I once had a medical procedure preceded by this oral warning by the doctor: "Are there risks? Sure. But the risk is a lot greater if we don't do it." Concise and helpful; why say more? (Rhetorical question--you have to say more, even if it's less useful, or the lawyers will get you. Someday, somewhere, a lawyer is going to base a case on a warning's being too strong, and so discouraging the plaintiff from doing something that would have helped.)

As physician advised by malpractice co, those disclaimer are designed for potential law suit. Nowaday, unemployed or underemployed lawyers try to find any excuse to sue.

Without such claim, the procedure will be labeled as uninformed. If infection did happen, the plaintiff would say patient will never go through procedure had patient knew such risk existed. With very unsympathetic jury to most doctors, the verdict most time is againtst doctors/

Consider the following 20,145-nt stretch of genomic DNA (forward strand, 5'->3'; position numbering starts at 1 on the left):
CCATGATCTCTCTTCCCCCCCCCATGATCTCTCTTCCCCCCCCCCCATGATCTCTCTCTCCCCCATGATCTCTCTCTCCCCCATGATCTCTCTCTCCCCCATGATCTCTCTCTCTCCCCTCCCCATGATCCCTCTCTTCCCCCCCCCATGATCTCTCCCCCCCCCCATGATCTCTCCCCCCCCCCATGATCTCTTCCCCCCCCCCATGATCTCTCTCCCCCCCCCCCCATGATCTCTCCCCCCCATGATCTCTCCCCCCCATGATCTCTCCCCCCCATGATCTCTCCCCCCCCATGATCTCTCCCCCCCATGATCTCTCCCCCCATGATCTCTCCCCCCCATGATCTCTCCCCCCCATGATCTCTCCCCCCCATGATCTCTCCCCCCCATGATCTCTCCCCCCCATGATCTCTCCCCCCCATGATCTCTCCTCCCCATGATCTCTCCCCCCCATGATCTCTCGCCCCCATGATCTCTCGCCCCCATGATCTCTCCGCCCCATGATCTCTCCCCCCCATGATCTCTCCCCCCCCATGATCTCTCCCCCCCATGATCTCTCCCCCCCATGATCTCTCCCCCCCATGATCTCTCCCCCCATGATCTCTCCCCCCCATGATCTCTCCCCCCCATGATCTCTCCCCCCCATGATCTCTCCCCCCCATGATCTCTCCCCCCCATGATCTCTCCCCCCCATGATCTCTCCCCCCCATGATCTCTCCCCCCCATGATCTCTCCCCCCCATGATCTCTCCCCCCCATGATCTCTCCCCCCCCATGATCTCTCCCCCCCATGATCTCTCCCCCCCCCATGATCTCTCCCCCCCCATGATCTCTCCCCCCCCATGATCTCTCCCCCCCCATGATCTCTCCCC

MD,

Doctors win 73% of medical malpractice cases that go to trial. Perhaps your information suffers from a reporting bias: the narratives that physician-litigants are willing to tell others about, and that resonate with their peers, are those in which doctors are unjustly persecuted.

http://www.ojp.usdoj.gov/bjs/abstract/mmtvlc01.htm

[-][anonymous]5y 0

This kills my enthusiasm for health courts. Thanks.

Two classic objections to regulation are that (a) it infringes on personal freedom and (b) the individual always knows more about their own situation than the regulator. However, my proposed policy addresses both of these issues: rather than administering a math test, we can ask each individual whether or not they're innumerate. If they do declare themselves to be innumerate, they can decide for themselves the amount of the tax to pay.